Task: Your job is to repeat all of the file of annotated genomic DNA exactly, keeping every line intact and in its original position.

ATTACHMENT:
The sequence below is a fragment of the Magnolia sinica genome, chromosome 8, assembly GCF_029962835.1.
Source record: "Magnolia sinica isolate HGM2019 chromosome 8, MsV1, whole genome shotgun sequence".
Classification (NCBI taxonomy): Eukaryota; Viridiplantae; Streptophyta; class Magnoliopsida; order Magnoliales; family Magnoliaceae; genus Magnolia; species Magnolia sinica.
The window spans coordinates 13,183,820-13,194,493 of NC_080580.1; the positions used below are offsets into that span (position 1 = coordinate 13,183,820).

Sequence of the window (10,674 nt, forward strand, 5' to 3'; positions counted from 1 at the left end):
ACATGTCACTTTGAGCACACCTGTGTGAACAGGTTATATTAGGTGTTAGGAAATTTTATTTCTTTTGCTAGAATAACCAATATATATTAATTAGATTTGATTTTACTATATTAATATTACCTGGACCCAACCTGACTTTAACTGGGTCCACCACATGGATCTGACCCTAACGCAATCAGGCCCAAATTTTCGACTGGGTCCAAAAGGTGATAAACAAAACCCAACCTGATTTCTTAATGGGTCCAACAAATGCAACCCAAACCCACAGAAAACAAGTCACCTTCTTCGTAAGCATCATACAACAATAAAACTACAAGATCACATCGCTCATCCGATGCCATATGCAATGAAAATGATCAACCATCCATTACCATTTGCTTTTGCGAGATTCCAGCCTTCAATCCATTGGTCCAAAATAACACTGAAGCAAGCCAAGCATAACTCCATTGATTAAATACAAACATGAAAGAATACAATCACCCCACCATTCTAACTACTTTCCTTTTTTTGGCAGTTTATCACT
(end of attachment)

The sequence below is a fragment of the Magnolia sinica genome, chromosome 8, assembly GCF_029962835.1.
Source record: "Magnolia sinica isolate HGM2019 chromosome 8, MsV1, whole genome shotgun sequence".
Classification (NCBI taxonomy): Eukaryota; Viridiplantae; Streptophyta; class Magnoliopsida; order Magnoliales; family Magnoliaceae; genus Magnolia; species Magnolia sinica.
The window spans coordinates 13,183,820-13,194,493 of NC_080580.1; the positions used below are offsets into that span (position 1 = coordinate 13,183,820).

Sequence of the window (10,674 nt, forward strand, 5' to 3'; positions counted from 1 at the left end):
ACATGTCACTTTGAGCACACCTGTGTGAACAGGTTATATTAGGTGTTAGGAAATTTTATTTCTTTTGCTAGAATAACCAATATATATTAATTAGATTTGATTTTACTATATTAATATTACCTGGACCCAACCTGACTTTAACTGGGTCCACCACATGGATCTGACCCTAACGCAATCAGGCCCAAATTTTCGACTGGGTCCAAAAGGTGATAAACAAAACCCAACCTGATTTCTTAATGGGTCCAACAAATGCAACCCAAACCCACAGAAAACAAGTCACCTTCTTCGTAAGCATCATACAACAATAAAACTACAAGATCACATCGCTCATCCGATGCCATATGCAATGAAAATGATCAACCATCCATTACCATTTGCTTTTGCGAGATTCCAGCCTTCAATCCATTGGTCCAAAATAACACTGAAGCAAGCCAAGCATAACTCCATTGATTAAATACAAACATGAAAGAATACAATCACCCCACCATTCTAACTACTTTCCTTTTTTTGGCAGTTTATCACT